Every NFL player wears sensors on his shoulder pads in every game, and those sensors track every move a player makes, resulting in a treasure trove of data: Which player runs the fastest? Which player slows down as the game goes on? Which cornerback sticks the closest to the wide receiver he’s covering? Which defensive lineman gets across the line of scrimmage most often?
The problem is that the NFL has been stingy with the data: Teams are given information about their own players, but not about players on other teams. So tracking data has been of limited use for scouting opponents or making decisions about free agent signings.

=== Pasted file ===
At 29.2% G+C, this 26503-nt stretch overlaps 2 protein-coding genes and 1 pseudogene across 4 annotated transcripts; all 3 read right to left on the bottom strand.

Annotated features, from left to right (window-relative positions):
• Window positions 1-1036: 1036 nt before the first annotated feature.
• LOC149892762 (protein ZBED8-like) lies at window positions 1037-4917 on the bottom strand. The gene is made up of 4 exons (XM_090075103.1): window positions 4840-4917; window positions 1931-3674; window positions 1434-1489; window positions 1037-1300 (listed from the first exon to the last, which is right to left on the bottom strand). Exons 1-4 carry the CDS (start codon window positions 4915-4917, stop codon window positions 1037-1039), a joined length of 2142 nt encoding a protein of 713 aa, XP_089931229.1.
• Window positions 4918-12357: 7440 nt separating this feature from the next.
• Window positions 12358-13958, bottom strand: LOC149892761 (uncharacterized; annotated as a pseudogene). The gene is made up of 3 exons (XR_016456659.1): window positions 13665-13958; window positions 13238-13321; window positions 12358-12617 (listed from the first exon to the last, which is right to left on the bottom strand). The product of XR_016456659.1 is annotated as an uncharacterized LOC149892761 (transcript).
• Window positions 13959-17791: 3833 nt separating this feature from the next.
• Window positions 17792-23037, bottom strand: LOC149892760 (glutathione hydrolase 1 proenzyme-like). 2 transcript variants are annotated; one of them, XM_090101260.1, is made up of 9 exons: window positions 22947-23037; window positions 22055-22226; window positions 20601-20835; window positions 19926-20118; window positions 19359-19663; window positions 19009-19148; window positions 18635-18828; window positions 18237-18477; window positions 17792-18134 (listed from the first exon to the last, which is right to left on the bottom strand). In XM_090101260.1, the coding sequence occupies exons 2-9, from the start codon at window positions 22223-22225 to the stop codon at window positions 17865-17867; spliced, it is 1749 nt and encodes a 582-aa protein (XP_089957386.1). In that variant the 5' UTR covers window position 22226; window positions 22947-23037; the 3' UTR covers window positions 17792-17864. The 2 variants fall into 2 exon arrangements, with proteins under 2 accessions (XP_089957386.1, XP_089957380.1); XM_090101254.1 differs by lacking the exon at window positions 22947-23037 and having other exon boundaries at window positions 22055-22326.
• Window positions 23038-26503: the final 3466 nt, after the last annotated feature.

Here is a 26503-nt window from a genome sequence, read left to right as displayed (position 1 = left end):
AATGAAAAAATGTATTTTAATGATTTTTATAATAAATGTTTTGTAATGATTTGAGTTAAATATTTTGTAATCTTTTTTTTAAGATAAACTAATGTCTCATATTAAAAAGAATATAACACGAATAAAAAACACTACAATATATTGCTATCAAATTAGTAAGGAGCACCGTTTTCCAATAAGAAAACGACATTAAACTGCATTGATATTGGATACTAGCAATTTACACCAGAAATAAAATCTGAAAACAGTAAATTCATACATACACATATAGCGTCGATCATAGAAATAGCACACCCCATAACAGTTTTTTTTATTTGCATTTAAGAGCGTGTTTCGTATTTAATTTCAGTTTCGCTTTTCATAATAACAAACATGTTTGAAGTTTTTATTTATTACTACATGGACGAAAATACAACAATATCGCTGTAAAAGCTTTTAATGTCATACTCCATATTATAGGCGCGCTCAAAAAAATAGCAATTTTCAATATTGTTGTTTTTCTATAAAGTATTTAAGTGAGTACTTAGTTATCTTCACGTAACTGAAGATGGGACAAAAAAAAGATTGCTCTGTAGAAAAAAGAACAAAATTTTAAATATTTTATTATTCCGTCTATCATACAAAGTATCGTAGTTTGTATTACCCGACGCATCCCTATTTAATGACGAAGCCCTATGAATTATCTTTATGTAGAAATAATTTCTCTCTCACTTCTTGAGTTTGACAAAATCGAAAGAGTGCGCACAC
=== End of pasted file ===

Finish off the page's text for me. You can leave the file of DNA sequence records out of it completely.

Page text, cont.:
That’s all about to change: Tom Pelissero of NFL Network reports that league-wide tracking data from 2016 and 2017 will be distributed to every team in April. And starting during the 2018 season, teams will receive league-wide tracking data every week.
Teams differ on how much importance they place on tracking data. Some view it as a potential game changer. Others think it doesn’t provide much information that they don’t already know based on their own scouting and tape study. Now that every team is getting access to every other team’s data, we’ll find out if the teams that take it seriously get significant advantages from it.
Unfortunately, the NFL has no plans to make the data available to the general public. Plenty of hard-core fans would love to see that kind of data, but the league, other than occasionally picking out an interesting “Next-Gen Stat” to publish, will still keep the data under wraps.